The principal rail service from Whitton railway station is the Windsor Line into London Waterloo taking 30 minutes on the ‘semi-fast’ service operated by South Western Railway. There is also a ‘stopping’ service that calls at all stations and takes 40 minutes via Richmond, or 50 minutes via Brentford. Residents living in the north of the town use the closer Hounslow on the Hounslow Loop Line and Waterloo-Reading mainline.
As London Underground does not serve the Twickenham area, connections are often made at Richmond for the District line, or at Hounslow East for the Piccadilly line. Plans to increase the frequency of the 'semi-fast' service to four trains per hour were first discussed in the Wessex Route Study consultation held in 2014 and are expected to be included in the new South Western franchise. However, Richmond Council has requested these go via the Hounslow Loop and not Richmond due to concerns about the amount of time the level crossing would need to be down in Barnes.
Whitton is located between the two district centres of Hounslow to the north, and Twickenham town centre to the east and is for the most part suburban housing. The land is between 60 and 70 feet above sea level and is noticeable flat and fertile and was once home to extensive market gardens until the turn of the twentieth century. The soil is mainly Taplow gravel with some patches of brick clay.
The borough's main arterial road, the A316, running between Chiswick and the M3 motorway was built in the 1930s. Over time areas south of the A316 have been transferred to Twickenham apart from the Rosecroft Estate (which can only be accessed via the A316 thus cutting off Whitton from the rest of Twickenham and helping to develop the separate community identity in Whitton.
Whitton residents have a [Twickenham (TW2)], [Whitton, Hounslow (TW3 & TW4)] or [Isleworth (TW7)] post town and postcode. Residents who live in Whitton but on the border of Whitton and Hounslow have a [Whitton, Hounslow (TW3 & TW4)] post town and postcode. Prior to 2015, these residents who were on the border only had a post town of Hounslow despite living in Whitton. However, Vince Cable, the Twickenham MP when to Parliament and requested Royal Mail to create Whitton as a post town. In 2015, Royal Mail created Whitton as a unique postal district where now residents of Whitton who live on the border of Whitton and Hounslow can put Whitton in their address. 
Whitton is bordered by a number of other residential districts, with other areas of Twickenham and the centre itself nearby. Large nearby towns including Richmond, Hounslow and Kingston upon Thames are also close and have an even greater pull, especially Richmond, due to their shopping facilities and employment opportunities.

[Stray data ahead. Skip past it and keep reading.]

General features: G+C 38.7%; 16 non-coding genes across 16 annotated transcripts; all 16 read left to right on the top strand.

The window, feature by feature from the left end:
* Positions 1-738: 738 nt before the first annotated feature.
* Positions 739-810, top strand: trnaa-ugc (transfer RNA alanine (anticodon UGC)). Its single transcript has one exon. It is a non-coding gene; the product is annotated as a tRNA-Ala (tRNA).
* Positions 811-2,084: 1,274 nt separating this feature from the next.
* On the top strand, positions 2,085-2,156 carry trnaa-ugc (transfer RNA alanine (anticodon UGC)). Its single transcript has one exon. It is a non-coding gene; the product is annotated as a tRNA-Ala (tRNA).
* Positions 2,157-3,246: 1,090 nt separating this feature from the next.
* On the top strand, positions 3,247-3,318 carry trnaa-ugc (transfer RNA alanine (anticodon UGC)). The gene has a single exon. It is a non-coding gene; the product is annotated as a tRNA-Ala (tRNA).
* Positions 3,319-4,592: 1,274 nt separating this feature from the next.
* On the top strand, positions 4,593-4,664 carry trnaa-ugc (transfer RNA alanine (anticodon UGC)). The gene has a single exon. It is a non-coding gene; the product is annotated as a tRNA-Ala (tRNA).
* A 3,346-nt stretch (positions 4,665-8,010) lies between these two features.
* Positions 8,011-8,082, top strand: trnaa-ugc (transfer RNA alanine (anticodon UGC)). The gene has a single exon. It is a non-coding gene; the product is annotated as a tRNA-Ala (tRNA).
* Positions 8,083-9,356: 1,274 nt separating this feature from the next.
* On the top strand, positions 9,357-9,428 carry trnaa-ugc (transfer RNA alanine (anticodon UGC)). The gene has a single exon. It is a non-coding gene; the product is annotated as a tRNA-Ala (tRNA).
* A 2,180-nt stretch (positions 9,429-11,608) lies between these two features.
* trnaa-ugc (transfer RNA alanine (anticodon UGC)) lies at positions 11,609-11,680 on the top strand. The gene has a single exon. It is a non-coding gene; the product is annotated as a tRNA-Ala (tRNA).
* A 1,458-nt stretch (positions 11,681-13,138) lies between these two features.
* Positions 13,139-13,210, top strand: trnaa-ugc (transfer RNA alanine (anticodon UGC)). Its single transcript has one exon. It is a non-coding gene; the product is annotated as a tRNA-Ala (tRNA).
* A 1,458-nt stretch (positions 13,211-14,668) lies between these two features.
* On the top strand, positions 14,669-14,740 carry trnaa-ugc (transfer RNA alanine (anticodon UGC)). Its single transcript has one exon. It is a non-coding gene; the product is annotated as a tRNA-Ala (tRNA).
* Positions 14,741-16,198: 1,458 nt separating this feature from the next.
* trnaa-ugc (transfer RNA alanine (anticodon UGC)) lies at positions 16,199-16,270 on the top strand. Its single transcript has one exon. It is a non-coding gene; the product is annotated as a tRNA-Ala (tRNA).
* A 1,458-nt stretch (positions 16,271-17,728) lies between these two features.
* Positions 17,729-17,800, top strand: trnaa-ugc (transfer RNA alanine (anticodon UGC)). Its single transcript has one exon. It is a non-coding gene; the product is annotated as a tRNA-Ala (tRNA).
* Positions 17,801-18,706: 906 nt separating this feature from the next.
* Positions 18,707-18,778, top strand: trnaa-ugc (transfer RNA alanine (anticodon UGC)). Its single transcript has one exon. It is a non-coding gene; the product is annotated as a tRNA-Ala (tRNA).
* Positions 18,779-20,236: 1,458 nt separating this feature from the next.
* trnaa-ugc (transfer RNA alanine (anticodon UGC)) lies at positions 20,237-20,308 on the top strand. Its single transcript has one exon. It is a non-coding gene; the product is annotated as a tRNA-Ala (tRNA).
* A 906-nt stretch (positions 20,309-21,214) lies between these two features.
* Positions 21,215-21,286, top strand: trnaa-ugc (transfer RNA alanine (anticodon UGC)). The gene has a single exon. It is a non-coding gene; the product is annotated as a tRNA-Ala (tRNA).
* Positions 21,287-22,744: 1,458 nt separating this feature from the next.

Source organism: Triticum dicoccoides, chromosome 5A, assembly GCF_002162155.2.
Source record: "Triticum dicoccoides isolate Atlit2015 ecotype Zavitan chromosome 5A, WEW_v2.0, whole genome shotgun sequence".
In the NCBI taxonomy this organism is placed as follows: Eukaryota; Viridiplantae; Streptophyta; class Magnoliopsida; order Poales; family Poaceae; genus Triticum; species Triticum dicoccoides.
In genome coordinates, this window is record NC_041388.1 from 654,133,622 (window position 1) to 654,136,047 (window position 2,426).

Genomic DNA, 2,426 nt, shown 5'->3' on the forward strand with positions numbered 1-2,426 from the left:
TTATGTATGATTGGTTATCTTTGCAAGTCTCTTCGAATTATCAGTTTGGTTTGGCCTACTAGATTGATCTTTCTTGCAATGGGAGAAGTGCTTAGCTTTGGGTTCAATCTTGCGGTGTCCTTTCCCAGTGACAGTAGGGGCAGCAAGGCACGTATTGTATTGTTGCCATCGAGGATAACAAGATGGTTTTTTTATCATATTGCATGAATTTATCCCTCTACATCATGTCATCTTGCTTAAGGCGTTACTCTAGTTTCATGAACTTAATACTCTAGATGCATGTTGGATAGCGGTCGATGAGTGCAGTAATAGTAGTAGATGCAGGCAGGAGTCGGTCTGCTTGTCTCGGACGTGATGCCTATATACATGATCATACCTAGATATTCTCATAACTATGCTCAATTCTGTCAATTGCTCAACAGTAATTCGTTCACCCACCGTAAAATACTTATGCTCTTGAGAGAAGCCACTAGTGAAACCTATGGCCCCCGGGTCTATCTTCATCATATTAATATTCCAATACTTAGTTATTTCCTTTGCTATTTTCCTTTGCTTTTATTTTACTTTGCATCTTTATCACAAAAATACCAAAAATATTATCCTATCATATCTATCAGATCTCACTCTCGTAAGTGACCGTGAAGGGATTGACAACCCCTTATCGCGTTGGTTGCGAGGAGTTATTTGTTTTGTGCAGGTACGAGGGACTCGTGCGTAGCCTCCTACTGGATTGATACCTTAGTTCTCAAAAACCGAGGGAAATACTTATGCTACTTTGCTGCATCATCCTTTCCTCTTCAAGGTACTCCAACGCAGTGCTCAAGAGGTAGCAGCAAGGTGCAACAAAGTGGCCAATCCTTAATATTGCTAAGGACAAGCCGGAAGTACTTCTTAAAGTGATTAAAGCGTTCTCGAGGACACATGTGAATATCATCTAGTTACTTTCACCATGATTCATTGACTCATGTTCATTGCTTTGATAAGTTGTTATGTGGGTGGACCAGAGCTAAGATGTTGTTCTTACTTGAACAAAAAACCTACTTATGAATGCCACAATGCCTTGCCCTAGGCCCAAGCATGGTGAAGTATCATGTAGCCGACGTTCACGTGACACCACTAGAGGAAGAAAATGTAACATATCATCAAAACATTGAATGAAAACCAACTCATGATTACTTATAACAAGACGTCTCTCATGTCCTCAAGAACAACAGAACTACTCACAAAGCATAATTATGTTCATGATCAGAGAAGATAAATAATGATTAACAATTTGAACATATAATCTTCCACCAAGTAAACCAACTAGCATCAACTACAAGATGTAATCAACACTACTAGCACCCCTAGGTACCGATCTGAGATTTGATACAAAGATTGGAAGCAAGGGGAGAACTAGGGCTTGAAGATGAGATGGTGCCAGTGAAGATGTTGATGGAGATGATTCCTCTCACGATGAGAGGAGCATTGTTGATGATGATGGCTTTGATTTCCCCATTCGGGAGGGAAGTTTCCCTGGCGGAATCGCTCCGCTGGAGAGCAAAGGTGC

|Wikimedia Commons has media related to London Borough of Richmond upon Thames.|
|Wikimedia Commons has media related to Whitton, London.|
- Whitton Planning Guidance
- Borough of Twickenham Local History Society
- Whitton Town Centre
- Whitton Village Facebook Page
- Census Information Scheme (2012). "2011 Census Ward Population Estimates". Greater London Authority. Retrieved 30 January 2013.
- Key Statistics; Quick Statistics: Population Density United Kingdom Census 2011 Office for National Statistics Retrieved 20 December 2013
- "Whitton and Heathfield". London Borough of Richmond upon Thames. Retrieved 3 December 2018.
- Maxwell, Gordon S. (1949). Highwayman's Heath: The Story in Fact and Fiction of Hounslow Heath in Middlesex. Thomasons. ISBN 1-899144-00-5.
- "Kneller Hall". Whitton. Twickenham Museum. Retrieved 6 January 2018.
- Richard Stuteley Cobbett, Memorials of Twickenham: parochial and topographical (Smith, Elder & Co., 1872), p. 402
- St Mary's Church, Twickenham Museum, accessed 4 November 2012
- "the Richmond West Schools Trust". Twickenham Academy. Retrieved 8 May 2017.
- Wickham, Chris (9 October 2009). "Whitton residents reject suggestion of Twickenham Academy". Richmond and Twickenham Times. Retrieved 26 March 2019.
- Wickham, Chris (18 September 2009). "Whitton could lose out in academy's new name". Richmond and Twickenham Times. Retrieved 26 March 2019.
- "Secondary Transfer". St Edmunds Catholic Primary School. Retrieved 23 July 2018.
- "Newsletter 16th Sept 2016" (PDF). Bishop Perrin CE Primary School. Retrieved 8 May 2017.
- "Chase Bridge Year 6 Destinations 2010-2018" (PDF). Chase Bridge School. Chase Bridge School. Retrieved 26 March 2019.
- "Heathfield Year 6 Secondary Destination Data 2018". Whatdotheyknow.com. Heathfield Junior School. Retrieved 26 March 2019.
- "Richmond Upon Thames School". Richmond Upon Thames School. Retrieved 8 May 2017.
- "Turing House School one step closer to permanent home in Whitton". Richmond Council. London Borough of Richmond Upon Thames. Retrieved 8 May 2017.
- "Whitton – Then and Now". Themes. Twickenham Museum. Retrieved 26 March 2015.